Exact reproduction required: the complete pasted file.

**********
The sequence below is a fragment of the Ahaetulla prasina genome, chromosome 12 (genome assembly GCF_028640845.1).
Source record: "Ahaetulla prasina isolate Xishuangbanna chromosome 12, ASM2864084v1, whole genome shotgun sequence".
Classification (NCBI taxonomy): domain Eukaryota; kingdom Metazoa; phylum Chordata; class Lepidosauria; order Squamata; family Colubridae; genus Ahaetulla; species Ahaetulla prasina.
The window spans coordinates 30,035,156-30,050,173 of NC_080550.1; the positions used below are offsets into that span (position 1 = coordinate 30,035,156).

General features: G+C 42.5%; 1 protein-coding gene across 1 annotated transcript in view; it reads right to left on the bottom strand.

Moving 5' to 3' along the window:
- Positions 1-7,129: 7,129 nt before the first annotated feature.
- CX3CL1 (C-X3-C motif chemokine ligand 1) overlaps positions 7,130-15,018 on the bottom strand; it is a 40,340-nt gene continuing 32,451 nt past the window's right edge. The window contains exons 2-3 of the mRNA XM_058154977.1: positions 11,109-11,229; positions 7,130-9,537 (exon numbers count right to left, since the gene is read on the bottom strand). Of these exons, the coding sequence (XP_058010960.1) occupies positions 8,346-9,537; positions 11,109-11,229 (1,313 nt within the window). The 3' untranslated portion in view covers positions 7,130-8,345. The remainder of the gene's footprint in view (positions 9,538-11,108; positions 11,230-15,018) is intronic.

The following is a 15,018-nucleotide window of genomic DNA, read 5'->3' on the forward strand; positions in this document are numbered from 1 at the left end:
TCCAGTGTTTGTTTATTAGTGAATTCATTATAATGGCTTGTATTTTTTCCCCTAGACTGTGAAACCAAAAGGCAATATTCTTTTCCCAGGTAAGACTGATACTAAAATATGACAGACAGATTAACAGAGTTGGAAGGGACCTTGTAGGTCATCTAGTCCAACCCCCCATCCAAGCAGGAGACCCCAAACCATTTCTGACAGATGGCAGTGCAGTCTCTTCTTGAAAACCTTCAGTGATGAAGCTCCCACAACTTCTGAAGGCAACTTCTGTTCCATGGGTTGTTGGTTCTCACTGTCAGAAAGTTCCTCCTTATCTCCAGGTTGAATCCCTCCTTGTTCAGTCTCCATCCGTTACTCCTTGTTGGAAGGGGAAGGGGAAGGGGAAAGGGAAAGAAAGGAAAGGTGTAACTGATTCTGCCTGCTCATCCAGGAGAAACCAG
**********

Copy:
The sequence below is a fragment of the Ahaetulla prasina genome, chromosome 12 (genome assembly GCF_028640845.1).
Source record: "Ahaetulla prasina isolate Xishuangbanna chromosome 12, ASM2864084v1, whole genome shotgun sequence".
Classification (NCBI taxonomy): domain Eukaryota; kingdom Metazoa; phylum Chordata; class Lepidosauria; order Squamata; family Colubridae; genus Ahaetulla; species Ahaetulla prasina.
The window spans coordinates 30,035,156-30,050,173 of NC_080550.1; the positions used below are offsets into that span (position 1 = coordinate 30,035,156).

General features: G+C 42.5%; 1 protein-coding gene across 1 annotated transcript in view; it reads right to left on the bottom strand.

Moving 5' to 3' along the window:
- Positions 1-7,129: 7,129 nt before the first annotated feature.
- CX3CL1 (C-X3-C motif chemokine ligand 1) overlaps positions 7,130-15,018 on the bottom strand; it is a 40,340-nt gene continuing 32,451 nt past the window's right edge. The window contains exons 2-3 of the mRNA XM_058154977.1: positions 11,109-11,229; positions 7,130-9,537 (exon numbers count right to left, since the gene is read on the bottom strand). Of these exons, the coding sequence (XP_058010960.1) occupies positions 8,346-9,537; positions 11,109-11,229 (1,313 nt within the window). The 3' untranslated portion in view covers positions 7,130-8,345. The remainder of the gene's footprint in view (positions 9,538-11,108; positions 11,230-15,018) is intronic.

The following is a 15,018-nucleotide window of genomic DNA, read 5'->3' on the forward strand; positions in this document are numbered from 1 at the left end:
TCCAGTGTTTGTTTATTAGTGAATTCATTATAATGGCTTGTATTTTTTCCCCTAGACTGTGAAACCAAAAGGCAATATTCTTTTCCCAGGTAAGACTGATACTAAAATATGACAGACAGATTAACAGAGTTGGAAGGGACCTTGTAGGTCATCTAGTCCAACCCCCCATCCAAGCAGGAGACCCCAAACCATTTCTGACAGATGGCAGTGCAGTCTCTTCTTGAAAACCTTCAGTGATGAAGCTCCCACAACTTCTGAAGGCAACTTCTGTTCCATGGGTTGTTGGTTCTCACTGTCAGAAAGTTCCTCCTTATCTCCAGGTTGAATCCCTCCTTGTTCAGTCTCCATCCGTTACTCCTTGTTGGAAGGGGAAGGGGAAGGGGAAAGGGAAAGAAAGGAAAGGTGTAACTGATTCTGCCTGCTCATCCAGGAGAAACCAG